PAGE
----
A common trait alongside the disordered eating is a disordered relationship with exercise. (Although one can exist without the other)
At a time when your body is changing and everything feels so much out of your control, the two areas you can control are eating and exercise. Prior to pregnancy you knew how to manage your weight with exercise, hiding food, being secret. Being pregnant now makes you feel very exposed and vulnerable.
Working with a professional over time you can work through the healing process. In time finding pleasure in movement and food again. Learning how they can support you. Learning strategies to combat this difficult period.
Why do you exercise?
The women that I work with whether pregnant or not, very often exercise because they think they SHOULD.
- They’ve lost sight of exercising for enjoyment.
- They don’t understand what would be good or feel good for them. Everything is a chore
- Or they exercise to burn calories, undo the ‘damage’ of what they’ve eaten.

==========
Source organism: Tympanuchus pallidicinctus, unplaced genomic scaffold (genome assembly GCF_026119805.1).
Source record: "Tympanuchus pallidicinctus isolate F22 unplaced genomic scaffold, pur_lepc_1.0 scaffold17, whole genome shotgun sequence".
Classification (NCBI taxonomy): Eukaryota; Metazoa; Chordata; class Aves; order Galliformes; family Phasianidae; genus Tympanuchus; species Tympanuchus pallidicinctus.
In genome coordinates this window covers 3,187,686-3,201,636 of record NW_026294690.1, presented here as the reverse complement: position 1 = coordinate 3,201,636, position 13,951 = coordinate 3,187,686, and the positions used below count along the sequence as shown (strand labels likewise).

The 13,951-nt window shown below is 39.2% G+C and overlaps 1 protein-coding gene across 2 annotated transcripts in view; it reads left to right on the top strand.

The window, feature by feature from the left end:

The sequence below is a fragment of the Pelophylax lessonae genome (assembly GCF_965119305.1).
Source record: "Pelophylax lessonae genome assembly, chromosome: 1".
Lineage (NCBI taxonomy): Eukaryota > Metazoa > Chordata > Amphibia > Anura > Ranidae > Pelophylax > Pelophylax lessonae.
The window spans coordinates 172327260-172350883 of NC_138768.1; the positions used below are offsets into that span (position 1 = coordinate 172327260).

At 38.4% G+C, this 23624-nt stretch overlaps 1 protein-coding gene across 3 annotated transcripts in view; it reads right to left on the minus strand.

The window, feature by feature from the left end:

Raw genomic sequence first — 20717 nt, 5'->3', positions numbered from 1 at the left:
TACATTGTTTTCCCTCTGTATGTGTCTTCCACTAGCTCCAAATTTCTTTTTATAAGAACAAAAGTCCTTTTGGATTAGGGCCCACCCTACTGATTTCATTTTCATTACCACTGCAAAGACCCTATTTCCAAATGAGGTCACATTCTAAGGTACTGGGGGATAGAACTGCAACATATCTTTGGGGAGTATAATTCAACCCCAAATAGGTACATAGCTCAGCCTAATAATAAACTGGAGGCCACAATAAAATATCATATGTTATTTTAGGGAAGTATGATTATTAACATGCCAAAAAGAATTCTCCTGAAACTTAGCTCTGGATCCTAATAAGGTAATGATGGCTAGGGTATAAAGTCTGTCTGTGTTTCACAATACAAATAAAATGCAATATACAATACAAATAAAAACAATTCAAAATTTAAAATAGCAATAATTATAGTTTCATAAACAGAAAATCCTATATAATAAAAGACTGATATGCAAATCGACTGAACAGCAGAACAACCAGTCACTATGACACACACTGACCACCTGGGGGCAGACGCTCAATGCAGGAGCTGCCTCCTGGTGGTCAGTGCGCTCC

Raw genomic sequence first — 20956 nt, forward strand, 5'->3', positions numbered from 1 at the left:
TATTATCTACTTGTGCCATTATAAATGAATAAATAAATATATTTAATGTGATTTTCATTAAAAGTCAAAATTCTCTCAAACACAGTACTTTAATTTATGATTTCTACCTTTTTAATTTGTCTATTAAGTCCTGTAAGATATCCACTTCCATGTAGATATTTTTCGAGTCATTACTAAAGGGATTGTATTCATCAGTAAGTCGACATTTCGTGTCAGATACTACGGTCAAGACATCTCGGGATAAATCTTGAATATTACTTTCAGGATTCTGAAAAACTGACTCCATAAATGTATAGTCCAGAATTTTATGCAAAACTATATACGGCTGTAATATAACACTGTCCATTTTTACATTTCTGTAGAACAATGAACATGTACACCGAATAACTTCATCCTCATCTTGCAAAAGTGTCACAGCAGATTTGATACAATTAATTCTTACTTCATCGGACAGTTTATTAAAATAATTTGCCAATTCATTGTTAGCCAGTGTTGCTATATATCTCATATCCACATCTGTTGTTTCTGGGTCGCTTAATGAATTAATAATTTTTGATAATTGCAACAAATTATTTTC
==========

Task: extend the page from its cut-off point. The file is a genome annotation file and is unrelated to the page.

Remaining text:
But I thought exercise was good for me?
Whether you chose to exercise or not, we all know it’s good for us. If you love it you’ll know it feels good, makes you feel alive, happy, strong? If you don’t exercise, you probably know deep down you should, but something is holding you back.
What makes exercise a concern in this context, is our ‘attitude’ around it.
Even without a history of eating disorders or disordered eating, women tend to fall into a few categories….
- Those who were exercising before getting pregnant and like to think of themselves as healthy and fit and so will seek to continue.
- Those are using the pregnancy as an ‘excuse’ / opportunity to get fit
- Those who are using the pregnancy to excuse their lifestyle choices and continue to not eat and live healthily
During pregnancy and after, all 3 will require understanding how to adapt exercise to suit their needs, level to be safe and healthy.
But when we’re talking about the excessive exercise & emotional eaters, then negative approaches like these are often present:
- Obsessively completing same exercise regime almost like a ritual.
- Exercising becomes the sole priority over all other activities whether it’s friends, families etc
- Exercising out of guilt or punishment over the food choices made that day.
- Exercise and identity being the key component
We all need to exercise but when exercise gets in the way of normal life engagement, we can see that a problem has been identified.